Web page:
Wednesday, May 6, 2009

Teacher Appreciation Week


This is Teacher Appreciation Week and, if you'd like some ideas about what to do for or give to a teacher, check out http://www.teacher-appreciation.info/Teacher-Appreciation-Week-2009
+++++++++++++++++++++++++++++++++++++++++++++++++++++++
Some ideas to get you started: lottery scratch cards, cinema/theatre tickets, gift vouchers, book vouchers, books with happiness or thank you quotes, perhaps even my book "It's a Teacher's Life...!", which is an amusing collection of 20 anecdotal poems based on my experiences as a teacher. If you're giving a book, I think it's nice to give something that teachers can dip in and out of quickly, which will make them smile or give them a quick pick-me-up. Feel free to add your own ideas!
=======================================================
And as it is Teacher Appreciation Week, I thought I'd post a poem from my book as a tribute to all teachers everywhere.

The Lessons

9 a.m.,
the first lesson bell rings,
all still in assembly,
again Mr. Smith droning on;
the teachers groan -
bang goes that test...
Well, it's a lesson off the cuff now,
nothing new,
it's happened often enough.

The girls drift in to lessons,
it's ten minutes past,
the teacher hands out sheets
fast, fast, fast,
explains at breakneck speed
what to do;
then the first hand goes up,
'Can I go to the loo?'
Another hand is raised,
'Will we get our homework back today?'
'No, get on with your work, Fay.'
A third hand shows,
'Will we get it back tomorrow?'
'I don't know.'
A fourth hand shoots up,
'Will we get it back by the end of the week?'
Who's that? Susan?
But she's normally so meek...
'When will we get our homework back?'
'When I've had time to mark it –
and that's that!'
The bell goes, everyone packs up.
So much for that lesson -
thanks, Mr. Smith,
thanks a million!

The third lesson,
after break,
hair and uniform now a mess,
the pupils enter the classroom
and the teacher starts to sigh:
'Tie your hair back',
'Do your shoelaces up',
'Pull your socks up',
'Do your cuffs up',
'Do your top button up',
'Roll down your skirt!
Whom are you trying to impress?'
The pupils meander to their seats,
fish out their books.
It's Year 9 Maths, Division 3 -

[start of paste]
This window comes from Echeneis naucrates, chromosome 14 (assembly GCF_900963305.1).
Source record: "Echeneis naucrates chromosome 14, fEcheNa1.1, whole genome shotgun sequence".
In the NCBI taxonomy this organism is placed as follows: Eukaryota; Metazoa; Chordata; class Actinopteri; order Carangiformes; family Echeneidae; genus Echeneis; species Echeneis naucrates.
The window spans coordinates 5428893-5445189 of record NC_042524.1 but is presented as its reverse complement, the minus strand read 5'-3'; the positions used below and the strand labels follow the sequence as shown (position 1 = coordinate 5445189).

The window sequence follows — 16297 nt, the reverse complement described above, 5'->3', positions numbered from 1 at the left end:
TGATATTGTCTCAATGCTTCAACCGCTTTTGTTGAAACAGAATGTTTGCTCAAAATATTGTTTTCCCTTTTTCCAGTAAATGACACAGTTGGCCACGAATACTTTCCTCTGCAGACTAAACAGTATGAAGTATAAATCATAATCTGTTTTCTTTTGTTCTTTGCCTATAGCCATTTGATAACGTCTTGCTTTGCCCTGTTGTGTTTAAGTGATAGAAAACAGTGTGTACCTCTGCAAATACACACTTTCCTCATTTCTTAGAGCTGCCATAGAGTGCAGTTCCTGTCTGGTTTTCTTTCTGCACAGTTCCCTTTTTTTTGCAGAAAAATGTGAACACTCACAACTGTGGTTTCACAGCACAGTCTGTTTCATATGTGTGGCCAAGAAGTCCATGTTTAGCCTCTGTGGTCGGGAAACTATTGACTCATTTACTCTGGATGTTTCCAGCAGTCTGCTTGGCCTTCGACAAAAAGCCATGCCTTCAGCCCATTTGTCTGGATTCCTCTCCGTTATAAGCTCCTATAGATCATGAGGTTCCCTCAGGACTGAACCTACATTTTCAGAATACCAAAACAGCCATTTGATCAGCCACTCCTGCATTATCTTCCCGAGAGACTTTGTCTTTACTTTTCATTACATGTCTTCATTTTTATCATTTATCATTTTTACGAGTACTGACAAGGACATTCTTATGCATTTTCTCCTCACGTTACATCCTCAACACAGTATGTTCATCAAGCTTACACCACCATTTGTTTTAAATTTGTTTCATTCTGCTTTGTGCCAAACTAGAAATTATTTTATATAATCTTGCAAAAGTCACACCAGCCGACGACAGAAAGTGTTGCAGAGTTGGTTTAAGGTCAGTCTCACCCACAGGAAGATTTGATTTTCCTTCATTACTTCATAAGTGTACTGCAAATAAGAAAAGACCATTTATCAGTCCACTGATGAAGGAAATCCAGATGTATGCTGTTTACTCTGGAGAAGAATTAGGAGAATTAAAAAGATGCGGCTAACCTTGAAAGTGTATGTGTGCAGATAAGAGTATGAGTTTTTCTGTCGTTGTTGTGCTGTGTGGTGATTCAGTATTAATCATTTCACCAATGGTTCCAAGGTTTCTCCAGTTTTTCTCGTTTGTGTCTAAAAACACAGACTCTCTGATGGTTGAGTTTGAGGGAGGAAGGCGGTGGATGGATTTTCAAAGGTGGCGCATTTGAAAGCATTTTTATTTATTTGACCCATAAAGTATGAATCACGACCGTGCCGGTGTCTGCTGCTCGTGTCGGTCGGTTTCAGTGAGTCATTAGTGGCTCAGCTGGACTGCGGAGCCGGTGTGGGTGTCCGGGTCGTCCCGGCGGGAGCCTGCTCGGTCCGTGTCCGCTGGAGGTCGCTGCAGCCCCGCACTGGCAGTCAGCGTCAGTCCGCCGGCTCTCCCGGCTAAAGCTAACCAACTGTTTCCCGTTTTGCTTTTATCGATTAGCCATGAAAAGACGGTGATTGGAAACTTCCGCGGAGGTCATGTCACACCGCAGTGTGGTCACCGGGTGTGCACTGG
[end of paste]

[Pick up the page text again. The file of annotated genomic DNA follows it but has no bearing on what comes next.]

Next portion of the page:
What joy! the teacher thinks.
Now, let's see...
A simple sum to start,
'What's 3 x 6?'
A hand flies up,
the answer's easy of course -
'36!'
The teacher tries once more
to explain multiplication:
'What about 4 x 4...?'

Down the corridor Year 7,
wrestling hard with Geography,
'Where's Cornwall?' the teacher asks.
'In Wales', a pupil replies.
The teacher sighs
and tries once more.
'The water separating France from England?'
'The Atlantic,' someone shouts.
'No, it's not, it's the Pacific.'
Wow, what a lesson this is,
it's just terrific!

Some Gallic greetings
waft through the air,
it's Year 8 French
performing role plays with flair -
at least that's what they think
and the teacher doesn't really care!
Yet slowly their enthusiasm
wins him around,
piques his interest -
what's that he's found?
A pupil with a promising accent!
What a coup!
And then the mediocrity starts again:
'Est-ce que je peux aller...to the toilet,
Monsieur Jones?'
'Aux toilettes, Poppy, aux toilettes!'
'Oui, est-ce que je peux aller aux toilettes?'
'Vite
, Poppy, vite!'
'Et moi...aller...to sick bay, Monsieur? J'ai...headache',
The teacher sighs and tries again,
something always driving him on....
What?
The desire to inspire,
to light the fire
that burns within,
the 'aha' in the expression
when something clicks -
that's the reward
for hours and hours of work
and patience,
a reward of infinite measure,
a priceless, unlimited treasure.

Copyright © 2008 Helena Harper

No comments:

Post a Comment